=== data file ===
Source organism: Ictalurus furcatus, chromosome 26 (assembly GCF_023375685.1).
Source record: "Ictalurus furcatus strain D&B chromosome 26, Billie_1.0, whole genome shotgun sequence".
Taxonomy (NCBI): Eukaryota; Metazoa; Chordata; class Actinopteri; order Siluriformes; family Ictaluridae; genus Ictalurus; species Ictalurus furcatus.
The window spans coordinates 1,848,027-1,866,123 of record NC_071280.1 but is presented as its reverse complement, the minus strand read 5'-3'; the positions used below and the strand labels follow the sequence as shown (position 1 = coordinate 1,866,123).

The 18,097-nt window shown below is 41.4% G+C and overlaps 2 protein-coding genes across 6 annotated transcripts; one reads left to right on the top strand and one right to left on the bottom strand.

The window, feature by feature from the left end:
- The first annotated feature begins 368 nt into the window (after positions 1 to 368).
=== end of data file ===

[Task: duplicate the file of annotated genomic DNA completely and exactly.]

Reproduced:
Source organism: Ictalurus furcatus, chromosome 26 (assembly GCF_023375685.1).
Source record: "Ictalurus furcatus strain D&B chromosome 26, Billie_1.0, whole genome shotgun sequence".
Taxonomy (NCBI): Eukaryota; Metazoa; Chordata; class Actinopteri; order Siluriformes; family Ictaluridae; genus Ictalurus; species Ictalurus furcatus.
The window spans coordinates 1,848,027-1,866,123 of record NC_071280.1 but is presented as its reverse complement, the minus strand read 5'-3'; the positions used below and the strand labels follow the sequence as shown (position 1 = coordinate 1,866,123).

The 18,097-nt window shown below is 41.4% G+C and overlaps 2 protein-coding genes across 6 annotated transcripts; one reads left to right on the top strand and one right to left on the bottom strand.

The window, feature by feature from the left end:
- The first annotated feature begins 368 nt into the window (after positions 1 to 368).